Think USF Can't Get A Big-Name Basketball Coach? It's Happened Before.

Dick Bowers, Lee Rose, and John Lott Brown, following USF's first-ever coaching coup. Could there be another one soon? - photo part of the USF Scholar Commons collection.

Let's tell you about the other time USF devoted top dollar to a men's basketball coach.

For a longtime USF basketball observer, the big names being chased and the rumored cash being offered up for the Bulls' open head coaching position are surprising and honestly, pretty hard to believe. This team finished dead last in the American, a much weaker league than the one they'd finished next to last in the year before. How on earth could you get a proven coach to take this job? Has anyone ever pulled that off?

Yes, and believe it or not USF was the school that made it happen. It's still the biggest coaching "get" the Bulls have ever had in any sport.

Let's go all the way back to the spring of 1980. American hostages were being held in Iran, double-digit inflation was wrecking the economy, and Christopher Cross was a massive pop star. So obviously things were really bad. USF was in the Sun Belt then, and they were horrible (6-21) at basketball. Chip Conner had been fired midway through the 1979-80 season, an event that might have involved Dana Kirk and Big Macs. With the Sun Dome finally opening in the fall after three years of construction, the Bulls or Brahman Bulls or Golden Brahmans or whatever they were calling themselves that year decided to make a splash.

Then, like now, USF came up with a huge wad of money no one thought they had. George Steinbrenner reportedly kicked in $10,000, and the fledgling USF booster club pledged to quadruple its annual support from $25,000 to $100,000. Then athletic director Dick Bowers called his old friend Lee Rose.

Rose was the coach at Purdue at the time, fresh off a trip to the Final Four with the Boilermakers. Three years earlier, in 1977, he took the UNC-Charlotte 49ers to the Final Four as well. Both UNC-Charlotte and USF were charter members of the Sun Belt, and Rose and Bowers co-wrote the league's original bylaws. Rose was tired of the cold, the rough style of play in the Big Ten, and the odd difficulty he had recruiting the region's top players despite his coaching track record. (Most of them went to Indiana and Kentucky, but he had just lost a player to Evansville, for God's sake.) With All-American and future #1 draft pick Joe Barry Carroll graduating, it looked like a good time for Rose to hit the exits before things turned on him at Purdue.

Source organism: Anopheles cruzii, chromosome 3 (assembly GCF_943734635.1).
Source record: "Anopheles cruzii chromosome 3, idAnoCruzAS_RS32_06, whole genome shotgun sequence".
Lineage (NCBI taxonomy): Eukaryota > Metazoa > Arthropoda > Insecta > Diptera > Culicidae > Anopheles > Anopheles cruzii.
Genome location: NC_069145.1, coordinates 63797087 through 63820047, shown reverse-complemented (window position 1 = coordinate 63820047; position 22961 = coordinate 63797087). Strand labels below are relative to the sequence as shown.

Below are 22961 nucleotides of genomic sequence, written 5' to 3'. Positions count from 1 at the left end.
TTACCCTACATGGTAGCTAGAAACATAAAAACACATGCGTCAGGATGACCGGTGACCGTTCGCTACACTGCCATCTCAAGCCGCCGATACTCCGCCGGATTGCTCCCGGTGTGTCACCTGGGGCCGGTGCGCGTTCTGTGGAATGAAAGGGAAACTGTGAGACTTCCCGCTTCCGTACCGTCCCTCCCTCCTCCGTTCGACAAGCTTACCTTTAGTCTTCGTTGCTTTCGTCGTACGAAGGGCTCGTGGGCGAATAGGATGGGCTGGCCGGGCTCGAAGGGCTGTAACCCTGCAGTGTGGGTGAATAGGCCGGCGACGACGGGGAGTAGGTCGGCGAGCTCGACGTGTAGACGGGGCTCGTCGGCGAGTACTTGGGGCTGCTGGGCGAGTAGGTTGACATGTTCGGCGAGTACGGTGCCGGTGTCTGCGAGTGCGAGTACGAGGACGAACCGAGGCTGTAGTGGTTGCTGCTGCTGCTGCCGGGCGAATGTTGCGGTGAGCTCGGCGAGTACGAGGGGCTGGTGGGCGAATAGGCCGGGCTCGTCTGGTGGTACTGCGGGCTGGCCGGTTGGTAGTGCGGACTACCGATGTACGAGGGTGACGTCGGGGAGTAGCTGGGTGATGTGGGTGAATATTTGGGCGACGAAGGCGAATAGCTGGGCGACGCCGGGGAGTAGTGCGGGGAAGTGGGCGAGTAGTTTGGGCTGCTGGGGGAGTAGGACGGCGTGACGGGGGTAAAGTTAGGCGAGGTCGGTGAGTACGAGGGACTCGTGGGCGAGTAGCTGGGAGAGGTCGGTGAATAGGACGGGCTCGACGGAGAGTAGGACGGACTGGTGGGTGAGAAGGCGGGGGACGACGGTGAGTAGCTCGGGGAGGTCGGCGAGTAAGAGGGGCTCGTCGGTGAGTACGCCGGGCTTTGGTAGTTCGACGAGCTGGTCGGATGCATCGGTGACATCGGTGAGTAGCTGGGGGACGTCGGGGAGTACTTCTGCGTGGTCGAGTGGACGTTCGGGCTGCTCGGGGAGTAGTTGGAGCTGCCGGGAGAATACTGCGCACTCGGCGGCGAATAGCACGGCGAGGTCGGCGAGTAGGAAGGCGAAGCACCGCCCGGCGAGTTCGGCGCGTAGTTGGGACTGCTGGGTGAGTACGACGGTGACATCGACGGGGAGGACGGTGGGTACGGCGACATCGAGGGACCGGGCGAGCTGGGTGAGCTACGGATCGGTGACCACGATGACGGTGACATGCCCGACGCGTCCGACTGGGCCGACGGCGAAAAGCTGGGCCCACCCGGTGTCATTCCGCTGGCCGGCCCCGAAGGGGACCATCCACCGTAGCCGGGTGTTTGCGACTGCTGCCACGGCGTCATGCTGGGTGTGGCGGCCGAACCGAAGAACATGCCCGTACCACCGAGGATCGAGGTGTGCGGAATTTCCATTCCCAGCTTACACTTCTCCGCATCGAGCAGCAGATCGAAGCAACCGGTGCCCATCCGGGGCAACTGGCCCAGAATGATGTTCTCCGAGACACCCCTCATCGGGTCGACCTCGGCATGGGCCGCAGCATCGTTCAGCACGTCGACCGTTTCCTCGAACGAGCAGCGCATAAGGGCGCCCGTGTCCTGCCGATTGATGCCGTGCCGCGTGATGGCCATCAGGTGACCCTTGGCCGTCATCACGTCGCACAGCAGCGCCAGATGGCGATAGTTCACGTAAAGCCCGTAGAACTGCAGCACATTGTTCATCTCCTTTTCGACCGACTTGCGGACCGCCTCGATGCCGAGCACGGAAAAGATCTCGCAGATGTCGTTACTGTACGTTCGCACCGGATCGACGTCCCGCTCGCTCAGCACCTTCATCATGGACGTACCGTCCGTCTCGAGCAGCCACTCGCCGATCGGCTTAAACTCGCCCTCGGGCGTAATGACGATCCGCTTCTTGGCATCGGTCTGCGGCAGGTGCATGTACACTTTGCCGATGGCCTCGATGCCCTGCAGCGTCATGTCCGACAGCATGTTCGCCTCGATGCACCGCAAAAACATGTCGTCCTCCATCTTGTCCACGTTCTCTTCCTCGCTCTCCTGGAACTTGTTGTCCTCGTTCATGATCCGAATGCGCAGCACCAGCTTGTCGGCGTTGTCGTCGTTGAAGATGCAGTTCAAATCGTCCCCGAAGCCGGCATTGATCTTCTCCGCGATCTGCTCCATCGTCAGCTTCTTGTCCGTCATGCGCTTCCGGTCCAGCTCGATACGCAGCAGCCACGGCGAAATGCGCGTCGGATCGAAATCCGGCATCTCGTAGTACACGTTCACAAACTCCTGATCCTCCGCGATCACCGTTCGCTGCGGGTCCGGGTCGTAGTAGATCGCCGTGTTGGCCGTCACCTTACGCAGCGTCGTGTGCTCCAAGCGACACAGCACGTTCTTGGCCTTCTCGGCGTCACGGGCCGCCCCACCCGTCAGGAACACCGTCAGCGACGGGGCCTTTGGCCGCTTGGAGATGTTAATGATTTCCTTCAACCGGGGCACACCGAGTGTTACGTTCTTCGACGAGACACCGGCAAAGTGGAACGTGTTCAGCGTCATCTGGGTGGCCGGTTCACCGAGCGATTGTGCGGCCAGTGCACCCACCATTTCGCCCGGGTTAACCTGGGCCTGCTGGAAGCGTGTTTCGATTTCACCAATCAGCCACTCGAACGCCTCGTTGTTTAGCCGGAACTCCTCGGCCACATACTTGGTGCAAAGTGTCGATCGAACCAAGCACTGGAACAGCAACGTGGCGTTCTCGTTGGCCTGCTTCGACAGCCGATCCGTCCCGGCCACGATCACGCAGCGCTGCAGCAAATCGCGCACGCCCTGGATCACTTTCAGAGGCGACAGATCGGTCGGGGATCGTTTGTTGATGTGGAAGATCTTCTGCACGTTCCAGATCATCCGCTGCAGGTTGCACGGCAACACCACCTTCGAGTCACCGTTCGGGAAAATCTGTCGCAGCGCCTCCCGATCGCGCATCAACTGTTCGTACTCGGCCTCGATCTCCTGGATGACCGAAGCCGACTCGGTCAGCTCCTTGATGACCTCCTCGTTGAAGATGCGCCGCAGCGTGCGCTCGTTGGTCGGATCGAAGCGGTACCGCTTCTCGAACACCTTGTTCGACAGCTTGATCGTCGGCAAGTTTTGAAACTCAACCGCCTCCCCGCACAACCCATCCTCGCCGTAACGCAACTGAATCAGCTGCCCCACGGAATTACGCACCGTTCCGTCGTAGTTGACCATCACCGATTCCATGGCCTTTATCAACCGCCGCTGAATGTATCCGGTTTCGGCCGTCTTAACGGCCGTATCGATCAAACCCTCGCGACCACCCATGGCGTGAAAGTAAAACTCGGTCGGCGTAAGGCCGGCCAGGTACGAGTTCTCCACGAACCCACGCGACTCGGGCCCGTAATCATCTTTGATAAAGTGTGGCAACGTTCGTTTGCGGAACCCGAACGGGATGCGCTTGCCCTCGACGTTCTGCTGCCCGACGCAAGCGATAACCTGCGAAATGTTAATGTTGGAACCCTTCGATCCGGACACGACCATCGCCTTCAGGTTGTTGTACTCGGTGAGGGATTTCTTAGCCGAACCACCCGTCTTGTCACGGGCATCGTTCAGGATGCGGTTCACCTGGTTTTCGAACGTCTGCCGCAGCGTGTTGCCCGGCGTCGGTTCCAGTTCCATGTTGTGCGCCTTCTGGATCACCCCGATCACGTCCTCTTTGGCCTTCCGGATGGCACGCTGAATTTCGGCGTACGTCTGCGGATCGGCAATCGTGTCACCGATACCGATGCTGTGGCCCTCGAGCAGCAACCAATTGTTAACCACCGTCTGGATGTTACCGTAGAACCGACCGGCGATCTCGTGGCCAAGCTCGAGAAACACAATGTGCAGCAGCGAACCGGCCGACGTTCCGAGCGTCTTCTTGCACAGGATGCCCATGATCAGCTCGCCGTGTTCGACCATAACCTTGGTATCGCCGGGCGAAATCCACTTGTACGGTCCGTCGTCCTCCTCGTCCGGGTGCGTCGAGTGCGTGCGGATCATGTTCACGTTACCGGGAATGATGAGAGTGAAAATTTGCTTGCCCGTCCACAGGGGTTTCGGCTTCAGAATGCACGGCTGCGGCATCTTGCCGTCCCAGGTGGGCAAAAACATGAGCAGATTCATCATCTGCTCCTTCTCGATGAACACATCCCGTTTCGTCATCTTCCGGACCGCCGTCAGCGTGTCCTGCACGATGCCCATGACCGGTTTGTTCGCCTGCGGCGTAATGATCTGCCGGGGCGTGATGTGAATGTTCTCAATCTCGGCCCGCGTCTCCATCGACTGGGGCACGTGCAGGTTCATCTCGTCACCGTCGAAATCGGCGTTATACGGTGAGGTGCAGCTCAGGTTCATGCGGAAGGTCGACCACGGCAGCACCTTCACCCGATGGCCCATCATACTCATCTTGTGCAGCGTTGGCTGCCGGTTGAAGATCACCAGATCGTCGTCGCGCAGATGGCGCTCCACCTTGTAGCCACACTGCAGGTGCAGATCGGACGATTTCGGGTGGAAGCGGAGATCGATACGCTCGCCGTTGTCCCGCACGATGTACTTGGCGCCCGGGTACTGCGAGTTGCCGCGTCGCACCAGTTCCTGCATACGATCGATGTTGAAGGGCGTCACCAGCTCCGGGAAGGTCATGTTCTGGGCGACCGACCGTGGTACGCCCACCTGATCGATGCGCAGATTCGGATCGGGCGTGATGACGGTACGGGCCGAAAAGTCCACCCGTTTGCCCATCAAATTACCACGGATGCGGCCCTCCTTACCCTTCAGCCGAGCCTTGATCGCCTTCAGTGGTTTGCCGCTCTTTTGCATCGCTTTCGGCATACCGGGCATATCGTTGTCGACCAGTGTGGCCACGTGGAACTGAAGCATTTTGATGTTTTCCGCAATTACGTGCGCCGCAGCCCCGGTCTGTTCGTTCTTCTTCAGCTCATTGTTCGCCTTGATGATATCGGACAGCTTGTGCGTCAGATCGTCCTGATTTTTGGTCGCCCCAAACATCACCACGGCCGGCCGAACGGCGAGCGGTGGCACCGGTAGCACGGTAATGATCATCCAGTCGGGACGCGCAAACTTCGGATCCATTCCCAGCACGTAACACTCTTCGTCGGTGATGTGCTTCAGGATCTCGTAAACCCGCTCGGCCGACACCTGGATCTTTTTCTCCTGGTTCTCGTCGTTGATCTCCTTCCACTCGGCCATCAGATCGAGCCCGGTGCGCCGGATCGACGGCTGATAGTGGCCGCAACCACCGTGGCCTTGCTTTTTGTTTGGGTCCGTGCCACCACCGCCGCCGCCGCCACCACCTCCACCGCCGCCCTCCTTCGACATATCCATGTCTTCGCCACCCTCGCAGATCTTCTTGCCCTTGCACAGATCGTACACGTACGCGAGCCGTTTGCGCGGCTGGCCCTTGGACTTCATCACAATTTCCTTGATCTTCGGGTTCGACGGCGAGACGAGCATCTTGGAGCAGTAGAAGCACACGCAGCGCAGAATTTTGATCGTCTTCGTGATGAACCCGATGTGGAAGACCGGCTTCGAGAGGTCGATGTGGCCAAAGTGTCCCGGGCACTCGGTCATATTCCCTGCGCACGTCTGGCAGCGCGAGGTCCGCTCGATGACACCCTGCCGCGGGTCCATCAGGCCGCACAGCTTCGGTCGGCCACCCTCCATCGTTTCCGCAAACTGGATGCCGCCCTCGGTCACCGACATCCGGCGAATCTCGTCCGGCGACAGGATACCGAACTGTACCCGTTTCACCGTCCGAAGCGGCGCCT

(You can click on all of these pictures and read the full St. Petersburg Times article. They're all available in Google's newspaper archive. Also we think Rose looks like Ted Baxter in that inset photo.)

Rose visited Tampa on a weekend at the end of March, and the deal was closed quickly. The total compensation for Rose came to a whopping $86,000 per year for four years. Less than a week after his visit, on April 4, 1980, Rose was named head coach and introduced to the media and students.

Did it work? For the most part, yes. In his very first year, Rose took USF to its first postseason appearance, the 1981 NIT. The team won both Florida Four tournaments in 1981 and 1982, set a team record for wins and reached the NIT in 1983, then made another NIT in 1985. He recruited and coached Charlie Bradley, arguably the greatest player in USF history, and helped four Bulls get selected in the NBA Draft, including Curtis Kitchen, the first one to actually play an NBA game.

Considering where the Bulls were before Rose arrived, he was a smashing success. But he never reached the NCAA tournament like he had at UNC-Charlotte and Purdue. Maybe people's expectations were higher than what he achieved. Fans soured on him, and his unwillingness to glad-hand and suffer fools certainly didn't help. When Bowers retired as athletic director in 1984, Rose immediately clashed with his replacement, John Wadas, and claimed Wadas was turning the department against him. (Wadas didn't last very long.) When one of Rose's assistants left in 1985, he wasn't given any money to replace him. USF president John Lott Brown scheduled his team to play Division II Tampa behind Rose's back, something he never would have done. By the spring of 1986, Rose had had enough and quit.

Why did USF decide to spend so much money on a head coach? Maybe it was the same reason we suspect they want to spend so much money on one now. They were tired of losing, tired of not mattering in their conference, and tired of not mattering in their hometown. Plus they needed to get someone who could fill the seats in their expensive new arena. It was an investment they were willing to make because while the bill was steep, they felt like they couldn't hope to grow the program slowly and organically. It was time to #DoSomething. In football, you can pay Willie Taggart less to start out because you know if he gets the program turned around, his next contract will have paid for itself in ticket sales and increased donations. It doesn't work like that in basketball. This sport requires some seed money.

Could it work again like it did with Lee Rose? It's hard to believe it wouldn't. If you can deliver a proven coach, someone with an attractive style of play that can energize the community, USF basketball can make something of itself again. (For a more recent example, look at what SMU did this year in a very similar situation.) We'll see what happens now, but if USF does land a big name, it won't be the first time.

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